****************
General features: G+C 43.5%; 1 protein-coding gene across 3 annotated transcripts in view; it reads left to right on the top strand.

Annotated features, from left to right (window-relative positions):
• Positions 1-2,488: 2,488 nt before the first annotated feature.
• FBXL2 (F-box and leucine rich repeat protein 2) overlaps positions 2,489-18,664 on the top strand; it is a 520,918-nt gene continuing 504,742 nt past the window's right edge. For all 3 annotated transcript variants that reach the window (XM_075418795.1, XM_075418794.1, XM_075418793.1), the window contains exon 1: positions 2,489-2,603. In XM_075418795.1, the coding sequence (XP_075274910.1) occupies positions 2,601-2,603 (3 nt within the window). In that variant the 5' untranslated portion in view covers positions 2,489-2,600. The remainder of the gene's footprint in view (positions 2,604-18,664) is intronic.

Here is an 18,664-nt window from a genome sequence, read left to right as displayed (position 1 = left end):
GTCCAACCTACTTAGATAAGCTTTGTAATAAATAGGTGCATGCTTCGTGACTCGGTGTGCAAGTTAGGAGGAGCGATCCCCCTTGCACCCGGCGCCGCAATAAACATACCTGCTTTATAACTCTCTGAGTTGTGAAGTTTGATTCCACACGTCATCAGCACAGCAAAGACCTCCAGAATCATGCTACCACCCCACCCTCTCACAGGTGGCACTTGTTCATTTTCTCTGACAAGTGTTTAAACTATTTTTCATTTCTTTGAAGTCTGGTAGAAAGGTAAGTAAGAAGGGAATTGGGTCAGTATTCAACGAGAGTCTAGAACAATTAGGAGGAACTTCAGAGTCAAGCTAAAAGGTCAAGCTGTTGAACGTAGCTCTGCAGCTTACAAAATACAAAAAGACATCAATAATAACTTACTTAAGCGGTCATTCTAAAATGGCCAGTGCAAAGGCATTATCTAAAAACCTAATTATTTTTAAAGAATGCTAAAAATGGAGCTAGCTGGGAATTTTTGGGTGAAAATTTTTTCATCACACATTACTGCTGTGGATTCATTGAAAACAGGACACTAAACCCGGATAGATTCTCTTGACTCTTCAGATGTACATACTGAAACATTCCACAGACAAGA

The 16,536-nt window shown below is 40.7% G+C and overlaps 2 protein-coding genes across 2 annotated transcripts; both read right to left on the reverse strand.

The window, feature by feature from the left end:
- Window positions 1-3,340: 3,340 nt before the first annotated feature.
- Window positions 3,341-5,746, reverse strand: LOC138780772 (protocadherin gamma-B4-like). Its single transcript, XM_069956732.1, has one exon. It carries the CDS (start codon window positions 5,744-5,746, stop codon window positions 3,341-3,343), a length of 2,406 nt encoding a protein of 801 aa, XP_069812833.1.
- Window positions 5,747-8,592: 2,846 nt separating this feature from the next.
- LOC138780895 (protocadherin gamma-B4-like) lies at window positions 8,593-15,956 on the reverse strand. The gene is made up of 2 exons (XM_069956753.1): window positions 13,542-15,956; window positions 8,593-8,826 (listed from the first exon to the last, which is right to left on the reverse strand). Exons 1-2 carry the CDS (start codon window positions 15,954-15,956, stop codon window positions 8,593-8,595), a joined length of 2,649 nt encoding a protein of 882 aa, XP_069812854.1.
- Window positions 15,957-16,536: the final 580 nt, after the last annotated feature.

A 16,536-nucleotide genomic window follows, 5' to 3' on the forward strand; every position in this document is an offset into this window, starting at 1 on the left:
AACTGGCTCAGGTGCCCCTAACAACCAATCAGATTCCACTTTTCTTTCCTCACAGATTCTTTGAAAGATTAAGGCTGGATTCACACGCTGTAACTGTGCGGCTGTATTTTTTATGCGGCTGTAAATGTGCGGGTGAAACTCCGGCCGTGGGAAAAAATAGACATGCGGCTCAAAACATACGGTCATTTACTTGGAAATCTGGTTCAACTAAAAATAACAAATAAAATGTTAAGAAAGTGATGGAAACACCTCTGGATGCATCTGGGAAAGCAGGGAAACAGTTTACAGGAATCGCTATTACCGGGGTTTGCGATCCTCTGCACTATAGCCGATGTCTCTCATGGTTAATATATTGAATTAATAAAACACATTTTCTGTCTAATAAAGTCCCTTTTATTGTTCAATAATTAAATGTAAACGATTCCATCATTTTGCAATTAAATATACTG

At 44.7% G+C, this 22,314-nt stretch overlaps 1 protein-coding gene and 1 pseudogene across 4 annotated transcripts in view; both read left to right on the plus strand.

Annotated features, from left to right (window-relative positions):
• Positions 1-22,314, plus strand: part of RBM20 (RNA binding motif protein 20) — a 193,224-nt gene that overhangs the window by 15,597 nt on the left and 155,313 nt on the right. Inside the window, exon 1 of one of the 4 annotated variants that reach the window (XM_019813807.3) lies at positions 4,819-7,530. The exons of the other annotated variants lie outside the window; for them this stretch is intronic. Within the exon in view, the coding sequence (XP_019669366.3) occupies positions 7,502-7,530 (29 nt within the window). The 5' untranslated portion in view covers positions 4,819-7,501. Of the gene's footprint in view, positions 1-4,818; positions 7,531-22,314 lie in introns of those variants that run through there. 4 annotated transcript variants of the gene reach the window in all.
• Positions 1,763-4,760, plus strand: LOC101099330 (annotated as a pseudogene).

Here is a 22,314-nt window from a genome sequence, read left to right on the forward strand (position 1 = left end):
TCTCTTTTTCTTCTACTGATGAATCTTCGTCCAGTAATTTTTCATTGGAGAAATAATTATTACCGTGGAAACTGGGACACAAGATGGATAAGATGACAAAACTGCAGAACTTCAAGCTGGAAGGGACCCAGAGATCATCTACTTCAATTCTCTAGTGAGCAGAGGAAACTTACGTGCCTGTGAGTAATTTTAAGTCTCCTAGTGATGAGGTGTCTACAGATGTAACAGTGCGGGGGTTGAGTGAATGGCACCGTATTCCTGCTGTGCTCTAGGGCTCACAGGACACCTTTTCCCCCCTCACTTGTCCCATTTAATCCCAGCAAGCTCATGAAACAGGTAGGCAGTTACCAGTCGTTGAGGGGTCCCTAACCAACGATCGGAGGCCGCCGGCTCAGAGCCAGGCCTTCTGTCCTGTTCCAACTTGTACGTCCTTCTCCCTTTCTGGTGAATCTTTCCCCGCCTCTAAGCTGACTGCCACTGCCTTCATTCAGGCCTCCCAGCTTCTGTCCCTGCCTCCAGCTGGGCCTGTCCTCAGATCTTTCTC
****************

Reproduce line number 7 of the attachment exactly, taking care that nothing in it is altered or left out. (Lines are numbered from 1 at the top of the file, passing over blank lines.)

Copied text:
The 16,536-nt window shown below is 40.7% G+C and overlaps 2 protein-coding genes across 2 annotated transcripts; both read right to left on the reverse strand.